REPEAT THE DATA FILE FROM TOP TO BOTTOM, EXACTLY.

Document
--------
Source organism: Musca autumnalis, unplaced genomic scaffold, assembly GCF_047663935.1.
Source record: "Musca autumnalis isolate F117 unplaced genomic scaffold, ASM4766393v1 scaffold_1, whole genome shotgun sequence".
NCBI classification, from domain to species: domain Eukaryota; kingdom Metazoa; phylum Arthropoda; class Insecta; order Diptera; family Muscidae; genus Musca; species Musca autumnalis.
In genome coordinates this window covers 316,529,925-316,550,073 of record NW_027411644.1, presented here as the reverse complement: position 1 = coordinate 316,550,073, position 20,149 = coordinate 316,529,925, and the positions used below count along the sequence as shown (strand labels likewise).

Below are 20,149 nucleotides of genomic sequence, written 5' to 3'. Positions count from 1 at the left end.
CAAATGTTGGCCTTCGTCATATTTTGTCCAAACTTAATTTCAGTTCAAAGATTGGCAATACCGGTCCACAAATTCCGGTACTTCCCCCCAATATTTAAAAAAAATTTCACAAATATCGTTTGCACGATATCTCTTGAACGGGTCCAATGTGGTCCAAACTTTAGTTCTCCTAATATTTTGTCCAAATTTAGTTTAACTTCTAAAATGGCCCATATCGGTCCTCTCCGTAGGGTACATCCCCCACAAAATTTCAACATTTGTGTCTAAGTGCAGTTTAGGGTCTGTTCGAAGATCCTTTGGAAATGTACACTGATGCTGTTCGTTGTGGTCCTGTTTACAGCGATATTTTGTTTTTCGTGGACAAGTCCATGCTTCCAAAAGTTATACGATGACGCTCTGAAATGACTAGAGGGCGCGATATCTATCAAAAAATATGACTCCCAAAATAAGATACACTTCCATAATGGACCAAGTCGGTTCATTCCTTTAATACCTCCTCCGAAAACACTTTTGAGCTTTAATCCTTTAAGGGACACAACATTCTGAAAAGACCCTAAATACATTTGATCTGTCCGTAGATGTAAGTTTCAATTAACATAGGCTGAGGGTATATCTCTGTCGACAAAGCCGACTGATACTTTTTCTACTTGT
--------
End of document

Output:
Source organism: Musca autumnalis, unplaced genomic scaffold, assembly GCF_047663935.1.
Source record: "Musca autumnalis isolate F117 unplaced genomic scaffold, ASM4766393v1 scaffold_1, whole genome shotgun sequence".
NCBI classification, from domain to species: domain Eukaryota; kingdom Metazoa; phylum Arthropoda; class Insecta; order Diptera; family Muscidae; genus Musca; species Musca autumnalis.
In genome coordinates this window covers 316,529,925-316,550,073 of record NW_027411644.1, presented here as the reverse complement: position 1 = coordinate 316,550,073, position 20,149 = coordinate 316,529,925, and the positions used below count along the sequence as shown (strand labels likewise).

Below are 20,149 nucleotides of genomic sequence, written 5' to 3'. Positions count from 1 at the left end.
CAAATGTTGGCCTTCGTCATATTTTGTCCAAACTTAATTTCAGTTCAAAGATTGGCAATACCGGTCCACAAATTCCGGTACTTCCCCCCAATATTTAAAAAAAATTTCACAAATATCGTTTGCACGATATCTCTTGAACGGGTCCAATGTGGTCCAAACTTTAGTTCTCCTAATATTTTGTCCAAATTTAGTTTAACTTCTAAAATGGCCCATATCGGTCCTCTCCGTAGGGTACATCCCCCACAAAATTTCAACATTTGTGTCTAAGTGCAGTTTAGGGTCTGTTCGAAGATCCTTTGGAAATGTACACTGATGCTGTTCGTTGTGGTCCTGTTTACAGCGATATTTTGTTTTTCGTGGACAAGTCCATGCTTCCAAAAGTTATACGATGACGCTCTGAAATGACTAGAGGGCGCGATATCTATCAAAAAATATGACTCCCAAAATAAGATACACTTCCATAATGGACCAAGTCGGTTCATTCCTTTAATACCTCCTCCGAAAACACTTTTGAGCTTTAATCCTTTAAGGGACACAACATTCTGAAAAGACCCTAAATACATTTGATCTGTCCGTAGATGTAAGTTTCAATTAACATAGGCTGAGGGTATATCTCTGTCGACAAAGCCGACTGATACTTTTTCTACTTGT